Tuesday, May 02, 2006

Watch Out for Those Darned Unintended Consequences!

Not that I am necessarily opposed to things like smart growth or concurrency requirements or growth boundaries or things like that, but I do worry when ideas like this are pushed as the solution to all problems.

Take, for example, the push for smart growth and a corollary, concurrency requirements. If you really think these through, they sort of have opposite effects. This was clearly brought to mind recently when I saw a story in the Baltimore Sun last week about a research study on the effects of the Maryland smart growth laws.

Maryland, as I'm sure you're all aware, has long been touted as the prime example for "smart growth," brought to national attention by the actions of former governor Glendening. However, a recent study by researchers at the University of Maryland has shown that the pairing of the basic smart growth idea of directing new development to developed areas where infrastructure already exists, and also having a concurrency requirement -- that is, infrastructure must be in place before new growth can be permitted -- has served to actually push development out into unregulated, rural areas.

David Flanigan, president of Elm Street Development, a Virginia-based housing developer, said of the results shown in the research study, "When they shut those areas down" to new development because of concurrency requirements due to crowded roads or schools, "people get in their cars and start driving" out to where they can build. "It's dumb growth."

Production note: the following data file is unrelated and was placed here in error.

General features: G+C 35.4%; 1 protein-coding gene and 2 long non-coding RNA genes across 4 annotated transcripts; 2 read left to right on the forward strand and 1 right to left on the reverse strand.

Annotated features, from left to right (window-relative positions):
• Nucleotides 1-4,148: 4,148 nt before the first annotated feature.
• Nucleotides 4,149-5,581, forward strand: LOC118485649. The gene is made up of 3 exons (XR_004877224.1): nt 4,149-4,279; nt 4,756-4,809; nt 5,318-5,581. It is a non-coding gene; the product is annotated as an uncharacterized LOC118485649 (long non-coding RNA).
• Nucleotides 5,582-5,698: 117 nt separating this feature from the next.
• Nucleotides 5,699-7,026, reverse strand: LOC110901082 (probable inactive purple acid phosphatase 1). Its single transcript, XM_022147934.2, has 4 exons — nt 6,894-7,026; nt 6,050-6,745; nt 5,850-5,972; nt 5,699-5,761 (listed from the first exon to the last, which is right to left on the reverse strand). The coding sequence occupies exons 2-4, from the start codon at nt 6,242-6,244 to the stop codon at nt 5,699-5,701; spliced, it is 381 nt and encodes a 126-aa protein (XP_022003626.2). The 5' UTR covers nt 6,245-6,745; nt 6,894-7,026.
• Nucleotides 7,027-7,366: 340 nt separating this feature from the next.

Now this is possible in part because smart growth requirements are implemented on a county-by-county basis in Maryland (and in most other areas that are using a similar approach), which means that unregulated areas will be more attractive to developers. This result would argue, as one official in Maryland did, "is for officials to collaborate on regional planning four housing and the needed infrastructure at the same time." Not a bad thought, but given our aversion to anything but local control of land use, is this realistic? We may never know.

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